Social Responsibility Is Dead

Long Live Corporate Social Responsibility

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Tim Sanders
Tim Sanders
Tim Sanders, author of the book "Saving the World at Work," argues that social responsibility should be viewed as a corporate opportunity. Here's why.

Corporate social responsibility is a hybrid PR/branding program that attempts to convert compliance into goodwill. Often CSR lives outside the marketing function, somewhere deep in the bowels of legal or operations. Once a year, the company's varied social achievements are collected by the investor relations department for the now-compulsory CSR addendum to the annual report.

CSR attempts to align corporate needs (profits, revenue, growth) with social needs (people, community, planet). Themes such as "we're being less bad" or "we're trying to give back" dominate the subtext and water down the potential marketing value of the exercise. In the end, CSR is a compulsory exercise designed to limit liability, boost morale and add to the branding story of the company.

From 2003 to 2008, CSR grew along with other nice-to-haves such as corporate meetings, green buildings and skunkworks programs. When the recession slammed the economy last fall, only the profit center programs survived. As a movement, CSR is either dead or on life support.

This is sad, actually. Companies can partner with nonprofits and government groups to help solve many of society's problems today -- and into the future. For the short term, however, we need to rethink how this can be as good for the bottom line as it is for corporate karma.

Picking the right walk, then talking about it (strategy plus marketing) is the key. Long live CSO: corporate social opportunities. CSO should be a marketing function, designed to seek out the cutting edge of brand innovation -- where a company's assets intersect with the greater community's needs. When you find this match, you can produce a sustainable program that inspires sales while it makes a difference.

Aveda Corp.'s joint venture with the Yawanawa tribe in Brazil is one example. The company's founder, Horst Rechelbacher, heard a speech by a tribesman from Yawanawa at the 1992 Earth Summit in Rio de Janeiro about the group's struggle to resist clear-cutting of their forests. Meanwhile, Aveda's chemists in Minnesota discovered that uruku, a rain forest plant grown by the Yawanawa, provided a rich red-brown pigment for Aveda's growing makeup product line. Inspired by the social opportunity, Mr. Rechelbacher fast-tracked an alliance with the Yawanawa and invested in a new city in Brazil called Nova Esperanca (New Hope) that would focus on producing a sustainable supply of uruku.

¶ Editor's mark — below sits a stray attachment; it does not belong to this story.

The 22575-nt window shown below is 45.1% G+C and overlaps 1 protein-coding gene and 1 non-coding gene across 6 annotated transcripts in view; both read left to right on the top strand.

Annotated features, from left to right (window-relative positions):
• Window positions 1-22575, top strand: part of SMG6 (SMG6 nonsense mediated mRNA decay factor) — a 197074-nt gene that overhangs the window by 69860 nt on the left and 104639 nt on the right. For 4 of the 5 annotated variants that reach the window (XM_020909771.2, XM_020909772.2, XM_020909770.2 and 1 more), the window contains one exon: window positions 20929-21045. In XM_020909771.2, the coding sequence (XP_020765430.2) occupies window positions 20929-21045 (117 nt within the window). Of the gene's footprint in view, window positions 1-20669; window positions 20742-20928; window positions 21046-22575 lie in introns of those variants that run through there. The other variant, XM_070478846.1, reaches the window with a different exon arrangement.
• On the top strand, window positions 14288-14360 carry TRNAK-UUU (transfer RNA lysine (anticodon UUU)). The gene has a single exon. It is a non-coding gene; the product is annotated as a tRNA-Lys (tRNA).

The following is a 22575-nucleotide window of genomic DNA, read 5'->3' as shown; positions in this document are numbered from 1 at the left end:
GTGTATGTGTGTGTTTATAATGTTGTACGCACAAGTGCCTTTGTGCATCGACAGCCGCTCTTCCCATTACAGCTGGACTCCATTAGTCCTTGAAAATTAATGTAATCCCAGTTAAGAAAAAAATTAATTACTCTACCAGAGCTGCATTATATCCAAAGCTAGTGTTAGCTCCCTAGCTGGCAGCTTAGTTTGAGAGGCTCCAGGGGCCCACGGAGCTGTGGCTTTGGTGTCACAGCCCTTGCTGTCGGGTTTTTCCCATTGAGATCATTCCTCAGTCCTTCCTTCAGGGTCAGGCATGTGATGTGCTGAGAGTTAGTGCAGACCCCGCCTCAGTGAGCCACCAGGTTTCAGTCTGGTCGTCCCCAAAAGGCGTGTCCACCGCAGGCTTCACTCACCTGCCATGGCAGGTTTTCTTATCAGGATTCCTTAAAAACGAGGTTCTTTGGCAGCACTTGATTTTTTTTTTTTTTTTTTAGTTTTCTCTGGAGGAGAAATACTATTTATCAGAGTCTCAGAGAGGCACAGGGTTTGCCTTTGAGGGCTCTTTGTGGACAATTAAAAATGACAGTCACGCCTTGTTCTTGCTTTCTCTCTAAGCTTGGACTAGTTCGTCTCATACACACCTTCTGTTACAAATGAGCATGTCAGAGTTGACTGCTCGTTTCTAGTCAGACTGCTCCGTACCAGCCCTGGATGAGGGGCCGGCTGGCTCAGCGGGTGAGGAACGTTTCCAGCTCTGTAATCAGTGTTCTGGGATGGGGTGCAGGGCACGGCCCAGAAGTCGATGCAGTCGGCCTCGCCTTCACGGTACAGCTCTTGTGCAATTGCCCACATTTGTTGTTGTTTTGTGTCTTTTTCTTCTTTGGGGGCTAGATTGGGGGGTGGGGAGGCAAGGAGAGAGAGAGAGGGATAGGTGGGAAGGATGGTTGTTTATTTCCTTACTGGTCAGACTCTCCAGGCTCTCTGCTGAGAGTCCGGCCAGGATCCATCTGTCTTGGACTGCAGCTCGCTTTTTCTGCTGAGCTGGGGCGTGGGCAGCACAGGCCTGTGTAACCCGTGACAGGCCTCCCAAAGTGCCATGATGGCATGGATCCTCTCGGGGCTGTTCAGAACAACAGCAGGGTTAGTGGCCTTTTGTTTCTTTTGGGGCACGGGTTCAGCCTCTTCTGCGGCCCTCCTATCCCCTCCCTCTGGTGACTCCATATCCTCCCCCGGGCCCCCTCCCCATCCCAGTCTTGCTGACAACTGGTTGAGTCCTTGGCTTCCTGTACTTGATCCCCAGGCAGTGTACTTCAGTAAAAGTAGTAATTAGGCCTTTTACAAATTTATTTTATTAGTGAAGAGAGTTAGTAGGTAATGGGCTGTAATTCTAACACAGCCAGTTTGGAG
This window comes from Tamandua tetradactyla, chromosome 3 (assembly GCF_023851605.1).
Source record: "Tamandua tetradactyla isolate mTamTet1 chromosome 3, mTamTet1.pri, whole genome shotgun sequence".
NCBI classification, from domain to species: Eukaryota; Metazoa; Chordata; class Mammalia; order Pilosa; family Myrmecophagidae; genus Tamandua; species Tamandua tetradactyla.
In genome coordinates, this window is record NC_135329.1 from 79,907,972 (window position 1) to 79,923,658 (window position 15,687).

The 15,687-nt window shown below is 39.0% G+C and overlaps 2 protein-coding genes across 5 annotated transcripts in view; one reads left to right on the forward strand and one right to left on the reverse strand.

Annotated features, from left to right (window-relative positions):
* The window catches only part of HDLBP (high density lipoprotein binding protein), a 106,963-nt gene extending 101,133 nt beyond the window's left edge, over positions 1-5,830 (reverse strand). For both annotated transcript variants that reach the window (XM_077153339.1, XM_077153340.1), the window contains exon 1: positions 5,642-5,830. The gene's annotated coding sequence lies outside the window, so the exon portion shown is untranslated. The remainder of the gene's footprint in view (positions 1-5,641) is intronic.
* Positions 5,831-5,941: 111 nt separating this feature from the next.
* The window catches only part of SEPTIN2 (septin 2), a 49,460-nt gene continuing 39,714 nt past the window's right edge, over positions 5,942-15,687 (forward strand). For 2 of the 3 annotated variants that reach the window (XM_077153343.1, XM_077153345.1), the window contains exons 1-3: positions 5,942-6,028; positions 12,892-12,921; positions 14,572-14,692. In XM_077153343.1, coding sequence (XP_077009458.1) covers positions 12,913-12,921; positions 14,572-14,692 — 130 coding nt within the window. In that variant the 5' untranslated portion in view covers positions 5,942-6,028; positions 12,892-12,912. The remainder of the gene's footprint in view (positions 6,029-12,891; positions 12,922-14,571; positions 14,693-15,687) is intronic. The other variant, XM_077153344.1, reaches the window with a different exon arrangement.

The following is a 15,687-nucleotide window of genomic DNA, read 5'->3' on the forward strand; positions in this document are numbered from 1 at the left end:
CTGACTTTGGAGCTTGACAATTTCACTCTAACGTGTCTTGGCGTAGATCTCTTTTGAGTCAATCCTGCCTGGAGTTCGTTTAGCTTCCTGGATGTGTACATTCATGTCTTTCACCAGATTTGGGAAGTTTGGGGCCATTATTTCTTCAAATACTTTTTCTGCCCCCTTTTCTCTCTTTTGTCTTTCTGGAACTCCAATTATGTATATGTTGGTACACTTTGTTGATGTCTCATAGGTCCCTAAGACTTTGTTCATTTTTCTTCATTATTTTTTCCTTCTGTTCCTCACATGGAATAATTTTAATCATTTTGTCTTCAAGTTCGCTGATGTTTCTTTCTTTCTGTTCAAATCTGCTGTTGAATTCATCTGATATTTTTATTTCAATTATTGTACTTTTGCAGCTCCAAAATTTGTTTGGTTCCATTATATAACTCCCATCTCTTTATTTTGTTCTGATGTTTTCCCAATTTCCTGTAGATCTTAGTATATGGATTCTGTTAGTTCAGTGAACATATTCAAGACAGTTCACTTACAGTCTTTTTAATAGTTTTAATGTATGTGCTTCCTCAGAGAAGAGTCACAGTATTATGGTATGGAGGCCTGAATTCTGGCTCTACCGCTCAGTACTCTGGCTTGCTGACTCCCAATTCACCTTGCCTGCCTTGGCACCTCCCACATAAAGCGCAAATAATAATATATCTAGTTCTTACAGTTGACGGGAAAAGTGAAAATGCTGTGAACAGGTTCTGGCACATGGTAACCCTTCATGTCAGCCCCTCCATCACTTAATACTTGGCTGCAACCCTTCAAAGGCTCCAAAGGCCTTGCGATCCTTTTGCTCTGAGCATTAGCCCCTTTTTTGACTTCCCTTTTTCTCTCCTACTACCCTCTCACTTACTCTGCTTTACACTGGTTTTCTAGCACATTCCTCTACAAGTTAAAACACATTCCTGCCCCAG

The venture produced revenue for both parties and had marketing power in the advertising, labeling and merchandise areas. Customers responded, often buying more products than they actually needed at the time (called by buycott).

At Office Depot, the social opportunity came in a different arena: small-business development. The company has a practice of seeking out product suppliers that are historically underutilized businesses, or HUBs, for its customers. The company operates in tandem with the National Minority Supplier Development Council in picking HUBs to buy from and feature in the company's product catalogs.

Cleveland inner-city office chair parts manufacturer Master Manufacturing is one of Office Depot's HUBS, and another example of a corporate social opportunity. Master Manufacturing is run by Iris Rubinfield, who founded the company with her husband in 1951. She has her own CSO program, hiring underemployed people, such as single mothers. Her workers are loyal to the opportunity and make some of the finest chair casters in the country.

Office Depot was inspired by Master Manufacturing's hiring practices, so it features the company prominently in its product catalogs and in promotions. Customers have responded to those placements, giving high share to Master Manufacturing over much larger (and cheaper) competitors. Over the last decade, the company's business has grown exponentially, helping the company delve into new areas such as chair cushions and door stoppers.

In both situations CSR objectives (community, supplier development) are met but with a different frame of reference: Do some good. As long as marketing is involved on the back end, a positive feedback loop can be created where the company connects with cause, which inspires customers to connect with company. This is likely the future of corporate social opportunity, from taking care of employees (think health care coverage as a CSO) to boosting local communities (think sharing education resources as a CSO) to helping save the planet (think recycling as a CSO). In the end, the business value aligns with the do-gooder in people -- helping to create a new breed of sustainability that won't be canceled or cut to the bone the next time the economy swoons.

ABOUT THE AUTHOR
Tim Sanders is the author of "Saving the World at Work: What Companies and Individuals Can Do to Go Beyond Making a Profit to Making a Difference," which was relaunched Sept. 16. He brings to his theories his experience in business and marketing, including his work at Yahoo!, where he was chief solutions officer and creator of the Yahoo! ValueLab, an in-house think tank.